Yelling and pointing guns at a person with a mental illness is like pouring gasoline on a fire. A person in the middle of a mental crisis is not going to respond like someone else would, they have too much going on in their heads.

Almost a dozen of these individuals killed by the police were military veterans, many who suffered from post-traumatic stress disorder (PTSD). One was even a former California Highway patrolman who was forced into retirement after a severe beating during a traffic stop lift him suffering from depression and PTSD.

Forty five of these cases involved someone who was seeking medical treatment or had been turned away from medical treatment.

John Guillory, a 32 year old father of two had worked as a contractor in Afghanistan. He was having what his wife called a mental health emergency. He went to the Veterans Affairs hospital in Arizona, but was turned away because they were too busy. He went home and called 911 twice, hanging up both times. When the police showed up to his house he pulled a gun out of his waistband saying, “I bet I can outdraw you”. The police shot him six times killing him.

Suicide by cop is real thing and accounts for a number of these killings.

One individual in San Francisco who pulled a BB gun out on a group of officers and was shot and killed, had left a message on his phone telling the officers “You did nothing wrong. You ended the life of a man who was too much of a coward to do it himself.”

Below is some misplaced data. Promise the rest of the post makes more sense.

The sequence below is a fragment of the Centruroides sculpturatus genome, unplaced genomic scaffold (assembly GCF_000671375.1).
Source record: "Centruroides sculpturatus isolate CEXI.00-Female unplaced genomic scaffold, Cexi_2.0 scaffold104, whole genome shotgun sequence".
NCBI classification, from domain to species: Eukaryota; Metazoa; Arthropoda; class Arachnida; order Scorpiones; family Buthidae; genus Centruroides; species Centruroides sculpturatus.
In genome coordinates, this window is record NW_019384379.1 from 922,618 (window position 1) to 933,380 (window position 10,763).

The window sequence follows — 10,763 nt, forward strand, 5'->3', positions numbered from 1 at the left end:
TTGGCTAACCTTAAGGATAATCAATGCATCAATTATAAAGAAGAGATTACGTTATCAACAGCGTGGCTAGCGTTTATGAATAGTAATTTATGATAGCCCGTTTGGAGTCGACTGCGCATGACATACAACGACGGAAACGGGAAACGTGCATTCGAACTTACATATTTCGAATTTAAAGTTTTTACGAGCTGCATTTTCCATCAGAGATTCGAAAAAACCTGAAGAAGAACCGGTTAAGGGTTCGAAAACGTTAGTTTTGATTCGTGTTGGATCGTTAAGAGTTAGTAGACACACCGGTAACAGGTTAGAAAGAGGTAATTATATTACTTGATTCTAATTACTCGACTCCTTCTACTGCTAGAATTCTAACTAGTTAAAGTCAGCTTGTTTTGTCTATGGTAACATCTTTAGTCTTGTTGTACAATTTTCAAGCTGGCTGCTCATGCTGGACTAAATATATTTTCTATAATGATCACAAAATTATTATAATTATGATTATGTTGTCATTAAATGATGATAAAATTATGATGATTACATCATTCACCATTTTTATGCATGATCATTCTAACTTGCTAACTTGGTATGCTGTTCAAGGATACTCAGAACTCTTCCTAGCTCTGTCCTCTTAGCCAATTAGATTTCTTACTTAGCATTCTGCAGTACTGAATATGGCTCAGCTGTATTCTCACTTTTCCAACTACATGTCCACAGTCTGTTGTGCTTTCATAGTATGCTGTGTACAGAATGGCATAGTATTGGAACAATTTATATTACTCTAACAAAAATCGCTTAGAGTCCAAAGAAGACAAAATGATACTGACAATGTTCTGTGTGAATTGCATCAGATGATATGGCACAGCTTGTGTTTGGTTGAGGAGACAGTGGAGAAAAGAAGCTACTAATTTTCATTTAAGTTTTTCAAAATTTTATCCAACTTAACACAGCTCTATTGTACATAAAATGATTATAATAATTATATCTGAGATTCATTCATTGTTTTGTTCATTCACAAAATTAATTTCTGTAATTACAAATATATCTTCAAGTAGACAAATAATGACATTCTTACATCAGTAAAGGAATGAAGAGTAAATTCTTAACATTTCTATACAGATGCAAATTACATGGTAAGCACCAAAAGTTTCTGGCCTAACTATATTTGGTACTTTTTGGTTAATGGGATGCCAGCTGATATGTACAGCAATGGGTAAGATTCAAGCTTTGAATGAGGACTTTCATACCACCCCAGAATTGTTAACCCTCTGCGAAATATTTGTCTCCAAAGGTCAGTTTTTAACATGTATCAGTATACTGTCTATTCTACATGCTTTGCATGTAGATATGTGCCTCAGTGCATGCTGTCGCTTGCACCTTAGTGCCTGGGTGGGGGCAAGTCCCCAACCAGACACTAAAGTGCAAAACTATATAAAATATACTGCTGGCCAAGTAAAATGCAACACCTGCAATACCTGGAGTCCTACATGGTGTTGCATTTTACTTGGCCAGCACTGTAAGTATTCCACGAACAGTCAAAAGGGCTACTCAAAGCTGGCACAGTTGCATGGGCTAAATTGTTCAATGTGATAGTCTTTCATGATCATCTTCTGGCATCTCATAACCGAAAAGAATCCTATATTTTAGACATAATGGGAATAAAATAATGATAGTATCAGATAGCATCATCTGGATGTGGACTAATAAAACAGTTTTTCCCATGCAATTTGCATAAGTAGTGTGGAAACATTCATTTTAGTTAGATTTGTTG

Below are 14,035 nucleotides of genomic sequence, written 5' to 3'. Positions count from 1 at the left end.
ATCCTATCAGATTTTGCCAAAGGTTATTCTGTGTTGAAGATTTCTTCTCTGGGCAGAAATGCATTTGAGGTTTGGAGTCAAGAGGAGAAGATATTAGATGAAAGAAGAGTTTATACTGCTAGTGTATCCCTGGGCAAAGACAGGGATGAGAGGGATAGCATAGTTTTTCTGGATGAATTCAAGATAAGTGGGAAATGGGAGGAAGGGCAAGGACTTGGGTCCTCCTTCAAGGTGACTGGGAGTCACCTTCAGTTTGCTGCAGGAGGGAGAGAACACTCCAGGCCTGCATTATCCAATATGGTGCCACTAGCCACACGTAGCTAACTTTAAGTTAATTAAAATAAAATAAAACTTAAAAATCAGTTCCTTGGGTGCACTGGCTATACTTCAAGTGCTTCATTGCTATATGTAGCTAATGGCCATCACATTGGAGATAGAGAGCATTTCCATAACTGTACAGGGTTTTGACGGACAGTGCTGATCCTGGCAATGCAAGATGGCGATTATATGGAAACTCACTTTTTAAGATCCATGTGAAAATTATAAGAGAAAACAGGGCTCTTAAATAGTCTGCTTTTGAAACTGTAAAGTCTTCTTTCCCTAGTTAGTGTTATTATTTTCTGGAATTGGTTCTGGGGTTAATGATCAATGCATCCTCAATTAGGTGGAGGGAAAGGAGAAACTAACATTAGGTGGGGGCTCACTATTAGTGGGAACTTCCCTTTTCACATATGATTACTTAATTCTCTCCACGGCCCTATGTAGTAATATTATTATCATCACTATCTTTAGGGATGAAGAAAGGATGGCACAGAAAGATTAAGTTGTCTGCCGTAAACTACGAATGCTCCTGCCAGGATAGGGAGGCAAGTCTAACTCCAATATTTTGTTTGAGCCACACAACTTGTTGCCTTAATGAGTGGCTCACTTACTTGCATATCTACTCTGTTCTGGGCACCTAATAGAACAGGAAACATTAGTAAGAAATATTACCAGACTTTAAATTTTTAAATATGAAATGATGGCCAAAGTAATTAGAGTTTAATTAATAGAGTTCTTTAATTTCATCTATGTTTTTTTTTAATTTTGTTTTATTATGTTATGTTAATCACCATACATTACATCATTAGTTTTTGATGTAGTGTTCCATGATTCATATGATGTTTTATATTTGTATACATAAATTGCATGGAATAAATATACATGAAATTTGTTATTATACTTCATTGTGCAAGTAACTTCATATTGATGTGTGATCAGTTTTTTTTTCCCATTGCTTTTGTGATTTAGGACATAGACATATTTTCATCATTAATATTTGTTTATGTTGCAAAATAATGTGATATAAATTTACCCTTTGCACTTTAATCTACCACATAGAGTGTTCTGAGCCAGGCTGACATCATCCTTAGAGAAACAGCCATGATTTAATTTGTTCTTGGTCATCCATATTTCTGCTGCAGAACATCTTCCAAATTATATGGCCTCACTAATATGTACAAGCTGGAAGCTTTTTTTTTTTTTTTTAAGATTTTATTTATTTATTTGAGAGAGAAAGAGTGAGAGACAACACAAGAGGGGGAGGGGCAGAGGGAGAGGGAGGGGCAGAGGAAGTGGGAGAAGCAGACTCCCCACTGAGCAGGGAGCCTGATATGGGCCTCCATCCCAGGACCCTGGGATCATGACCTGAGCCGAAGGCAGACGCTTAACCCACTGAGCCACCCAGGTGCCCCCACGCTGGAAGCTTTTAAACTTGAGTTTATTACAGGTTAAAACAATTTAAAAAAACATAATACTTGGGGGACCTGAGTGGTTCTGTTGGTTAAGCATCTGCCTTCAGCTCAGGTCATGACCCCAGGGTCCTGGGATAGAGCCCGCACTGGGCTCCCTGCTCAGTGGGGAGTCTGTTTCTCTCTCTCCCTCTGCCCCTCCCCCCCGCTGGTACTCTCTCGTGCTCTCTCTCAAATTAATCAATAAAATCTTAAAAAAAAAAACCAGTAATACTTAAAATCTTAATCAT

On average, police have killed someone who was mentally ill every 36 hours so far this year. Police are starting to acknowledge the lack of effective tools and trainings they have in dealing with this population. Without large-scale retraining and a nationwide increase in mental health services, these deadly encounters will continue.

While officers on average spend 60 hours in firearm training, they only spend 8 hours on learning to de-escalate a tense situation and 8 hours on handling mentally ill individuals. Otherwise they use tactics that are counterproductive and increase the risk of violence when they encounter these individuals. Most of these individuals end up dead within minutes of encountering the police.

Some of these killings probably couldn’t have been avoided. In some of the situations the individuals had guns pointed at the police. However, a large number of these individuals could still be alive if the officers had proper crisis intervention training.